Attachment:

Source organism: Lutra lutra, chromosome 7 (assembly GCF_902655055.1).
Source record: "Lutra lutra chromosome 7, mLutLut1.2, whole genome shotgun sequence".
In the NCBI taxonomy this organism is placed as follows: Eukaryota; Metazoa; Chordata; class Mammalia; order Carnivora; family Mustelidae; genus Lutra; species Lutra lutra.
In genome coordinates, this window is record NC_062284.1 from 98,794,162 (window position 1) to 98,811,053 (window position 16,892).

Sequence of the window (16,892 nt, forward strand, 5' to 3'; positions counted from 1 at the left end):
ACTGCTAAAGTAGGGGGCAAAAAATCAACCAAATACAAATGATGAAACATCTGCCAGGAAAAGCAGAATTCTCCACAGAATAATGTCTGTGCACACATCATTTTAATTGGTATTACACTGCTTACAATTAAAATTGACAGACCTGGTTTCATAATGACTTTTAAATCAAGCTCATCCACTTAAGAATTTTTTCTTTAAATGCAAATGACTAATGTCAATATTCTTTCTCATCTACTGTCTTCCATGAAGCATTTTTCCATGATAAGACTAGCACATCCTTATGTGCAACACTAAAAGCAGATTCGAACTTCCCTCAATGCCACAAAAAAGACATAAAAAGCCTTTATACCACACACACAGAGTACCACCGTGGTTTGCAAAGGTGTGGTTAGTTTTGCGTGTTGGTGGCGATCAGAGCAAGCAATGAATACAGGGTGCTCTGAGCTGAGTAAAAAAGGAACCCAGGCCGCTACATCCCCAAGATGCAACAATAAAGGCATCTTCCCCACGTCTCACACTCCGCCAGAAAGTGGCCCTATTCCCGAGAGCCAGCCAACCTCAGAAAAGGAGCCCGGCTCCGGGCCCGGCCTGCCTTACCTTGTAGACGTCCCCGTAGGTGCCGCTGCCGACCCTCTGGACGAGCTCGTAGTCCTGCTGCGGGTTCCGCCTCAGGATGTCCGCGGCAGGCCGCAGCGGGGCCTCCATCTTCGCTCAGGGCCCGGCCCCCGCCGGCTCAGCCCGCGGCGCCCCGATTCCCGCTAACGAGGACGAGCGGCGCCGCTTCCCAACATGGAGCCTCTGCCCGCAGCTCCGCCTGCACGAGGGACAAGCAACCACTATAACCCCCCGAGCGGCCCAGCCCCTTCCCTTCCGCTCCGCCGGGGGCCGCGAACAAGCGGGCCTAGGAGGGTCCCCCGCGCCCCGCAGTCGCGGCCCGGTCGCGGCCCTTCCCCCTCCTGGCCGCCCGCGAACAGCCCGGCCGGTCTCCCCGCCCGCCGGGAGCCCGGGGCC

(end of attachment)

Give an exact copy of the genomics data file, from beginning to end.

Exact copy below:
Source organism: Lutra lutra, chromosome 7 (assembly GCF_902655055.1).
Source record: "Lutra lutra chromosome 7, mLutLut1.2, whole genome shotgun sequence".
In the NCBI taxonomy this organism is placed as follows: Eukaryota; Metazoa; Chordata; class Mammalia; order Carnivora; family Mustelidae; genus Lutra; species Lutra lutra.
In genome coordinates, this window is record NC_062284.1 from 98,794,162 (window position 1) to 98,811,053 (window position 16,892).

Sequence of the window (16,892 nt, forward strand, 5' to 3'; positions counted from 1 at the left end):
ACTGCTAAAGTAGGGGGCAAAAAATCAACCAAATACAAATGATGAAACATCTGCCAGGAAAAGCAGAATTCTCCACAGAATAATGTCTGTGCACACATCATTTTAATTGGTATTACACTGCTTACAATTAAAATTGACAGACCTGGTTTCATAATGACTTTTAAATCAAGCTCATCCACTTAAGAATTTTTTCTTTAAATGCAAATGACTAATGTCAATATTCTTTCTCATCTACTGTCTTCCATGAAGCATTTTTCCATGATAAGACTAGCACATCCTTATGTGCAACACTAAAAGCAGATTCGAACTTCCCTCAATGCCACAAAAAAGACATAAAAAGCCTTTATACCACACACACAGAGTACCACCGTGGTTTGCAAAGGTGTGGTTAGTTTTGCGTGTTGGTGGCGATCAGAGCAAGCAATGAATACAGGGTGCTCTGAGCTGAGTAAAAAAGGAACCCAGGCCGCTACATCCCCAAGATGCAACAATAAAGGCATCTTCCCCACGTCTCACACTCCGCCAGAAAGTGGCCCTATTCCCGAGAGCCAGCCAACCTCAGAAAAGGAGCCCGGCTCCGGGCCCGGCCTGCCTTACCTTGTAGACGTCCCCGTAGGTGCCGCTGCCGACCCTCTGGACGAGCTCGTAGTCCTGCTGCGGGTTCCGCCTCAGGATGTCCGCGGCAGGCCGCAGCGGGGCCTCCATCTTCGCTCAGGGCCCGGCCCCCGCCGGCTCAGCCCGCGGCGCCCCGATTCCCGCTAACGAGGACGAGCGGCGCCGCTTCCCAACATGGAGCCTCTGCCCGCAGCTCCGCCTGCACGAGGGACAAGCAACCACTATAACCCCCCGAGCGGCCCAGCCCCTTCCCTTCCGCTCCGCCGGGGGCCGCGAACAAGCGGGCCTAGGAGGGTCCCCCGCGCCCCGCAGTCGCGGCCCGGTCGCGGCCCTTCCCCCTCCTGGCCGCCCGCGAACAGCCCGGCCGGTCTCCCCGCCCGCCGGGAGCCCGGGGCC